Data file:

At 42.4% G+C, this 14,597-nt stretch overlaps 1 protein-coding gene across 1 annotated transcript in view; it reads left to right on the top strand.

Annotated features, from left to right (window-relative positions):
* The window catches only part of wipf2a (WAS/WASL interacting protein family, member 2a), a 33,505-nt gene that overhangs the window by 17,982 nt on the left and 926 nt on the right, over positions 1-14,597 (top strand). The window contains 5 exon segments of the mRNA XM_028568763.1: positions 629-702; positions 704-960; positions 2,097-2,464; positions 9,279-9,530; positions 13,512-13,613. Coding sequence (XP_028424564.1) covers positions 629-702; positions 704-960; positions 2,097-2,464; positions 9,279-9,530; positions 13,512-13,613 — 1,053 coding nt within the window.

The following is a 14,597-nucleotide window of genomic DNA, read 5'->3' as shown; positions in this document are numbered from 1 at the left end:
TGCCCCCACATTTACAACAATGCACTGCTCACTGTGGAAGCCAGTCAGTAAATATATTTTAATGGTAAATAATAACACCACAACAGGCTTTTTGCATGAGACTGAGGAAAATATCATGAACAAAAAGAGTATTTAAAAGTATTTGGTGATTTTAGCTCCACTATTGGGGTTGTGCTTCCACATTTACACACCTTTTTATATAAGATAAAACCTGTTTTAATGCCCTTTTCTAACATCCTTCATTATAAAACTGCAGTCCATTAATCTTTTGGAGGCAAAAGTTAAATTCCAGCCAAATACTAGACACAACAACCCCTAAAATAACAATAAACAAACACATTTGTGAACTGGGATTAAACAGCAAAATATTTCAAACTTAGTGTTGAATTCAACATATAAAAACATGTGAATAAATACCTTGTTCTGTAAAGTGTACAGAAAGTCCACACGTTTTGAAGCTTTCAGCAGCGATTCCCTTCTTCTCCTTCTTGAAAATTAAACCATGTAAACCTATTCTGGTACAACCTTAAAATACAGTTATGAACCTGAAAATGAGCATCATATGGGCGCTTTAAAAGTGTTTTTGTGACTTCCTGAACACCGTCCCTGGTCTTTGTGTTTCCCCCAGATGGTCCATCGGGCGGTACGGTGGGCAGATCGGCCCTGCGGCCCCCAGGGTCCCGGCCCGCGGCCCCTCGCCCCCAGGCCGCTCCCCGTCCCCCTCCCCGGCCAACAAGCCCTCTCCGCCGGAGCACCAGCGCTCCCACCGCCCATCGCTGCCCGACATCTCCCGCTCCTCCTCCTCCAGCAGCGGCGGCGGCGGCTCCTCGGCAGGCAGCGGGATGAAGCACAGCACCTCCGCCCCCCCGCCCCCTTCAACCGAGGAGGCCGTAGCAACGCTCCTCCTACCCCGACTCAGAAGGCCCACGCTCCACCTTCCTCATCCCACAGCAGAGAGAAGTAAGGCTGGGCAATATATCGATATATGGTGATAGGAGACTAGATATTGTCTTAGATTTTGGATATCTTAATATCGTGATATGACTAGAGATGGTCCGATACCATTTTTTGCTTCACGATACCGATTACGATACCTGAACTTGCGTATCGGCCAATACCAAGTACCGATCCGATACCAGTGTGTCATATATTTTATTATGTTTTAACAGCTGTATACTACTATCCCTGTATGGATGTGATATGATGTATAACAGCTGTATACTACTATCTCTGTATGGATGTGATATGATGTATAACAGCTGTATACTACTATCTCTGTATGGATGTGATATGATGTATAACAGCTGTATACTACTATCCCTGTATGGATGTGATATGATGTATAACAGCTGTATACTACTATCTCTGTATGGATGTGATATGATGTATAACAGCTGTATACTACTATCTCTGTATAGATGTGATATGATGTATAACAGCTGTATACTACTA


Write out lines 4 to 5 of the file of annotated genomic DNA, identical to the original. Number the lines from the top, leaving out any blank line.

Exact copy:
The following is a 14,597-nucleotide window of genomic DNA, read 5'->3' as shown; positions in this document are numbered from 1 at the left end:
TGCCCCCACATTTACAACAATGCACTGCTCACTGTGGAAGCCAGTCAGTAAATATATTTTAATGGTAAATAATAACACCACAACAGGCTTTTTGCATGAGACTGAGGAAAATATCATGAACAAAAAGAGTATTTAAAAGTATTTGGTGATTTTAGCTCCACTATTGGGGTTGTGCTTCCACATTTACACACCTTTTTATATAAGATAAAACCTGTTTTAATGCCCTTTTCTAACATCCTTCATTATAAAACTGCAGTCCATTAATCTTTTGGAGGCAAAAGTTAAATTCCAGCCAAATACTAGACACAACAACCCCTAAAATAACAATAAACAAACACATTTGTGAACTGGGATTAAACAGCAAAATATTTCAAACTTAGTGTTGAATTCAACATATAAAAACATGTGAATAAATACCTTGTTCTGTAAAGTGTACAGAAAGTCCACACGTTTTGAAGCTTTCAGCAGCGATTCCCTTCTTCTCCTTCTTGAAAATTAAACCATGTAAACCTATTCTGGTACAACCTTAAAATACAGTTATGAACCTGAAAATGAGCATCATATGGGCGCTTTAAAAGTGTTTTTGTGACTTCCTGAACACCGTCCCTGGTCTTTGTGTTTCCCCCAGATGGTCCATCGGGCGGTACGGTGGGCAGATCGGCCCTGCGGCCCCCAGGGTCCCGGCCCGCGGCCCCTCGCCCCCAGGCCGCTCCCCGTCCCCCTCCCCGGCCAACAAGCCCTCTCCGCCGGAGCACCAGCGCTCCCACCGCCCATCGCTGCCCGACATCTCCCGCTCCTCCTCCTCCAGCAGCGGCGGCGGCGGCTCCTCGGCAGGCAGCGGGATGAAGCACAGCACCTCCGCCCCCCCGCCCCCTTCAACCGAGGAGGCCGTAGCAACGCTCCTCCTACCCCGACTCAGAAGGCCCACGCTCCACCTTCCTCATCCCACAGCAGAGAGAAGTAAGGCTGGGCAATATATCGATATATGGTGATAGGAGACTAGATATTGTCTTAGATTTTGGATATCTTAATATCGTGATATGACTAGAGATGGTCCGATACCATTTTTTGCTTCACGATACCGATTACGATACCTGAACTTGCGTATCGGCCAATACCAAGTACCGATCCGATACCAGTGTGTCATATATTTTATTATGTTTTAACAGCTGTATACTACTATCCCTGTATGGATGTGATATGATGTATAACAGCTGTATACTACTATCTCTGTATGGATGTGATATGATGTATAACAGCTGTATACTACTATCTCTGTATGGATGTGATATGATGTATAACAGCTGTATACTACTATCCCTGTATGGATGTGATATGATGTATAACAGCTGTATACTACTATCTCTGTATGGATGTGATATGATGTATAACAGCTGTATACTACTATCTCTGTATAGATGTGATATGATGTATAACAGCTGTATACTACTA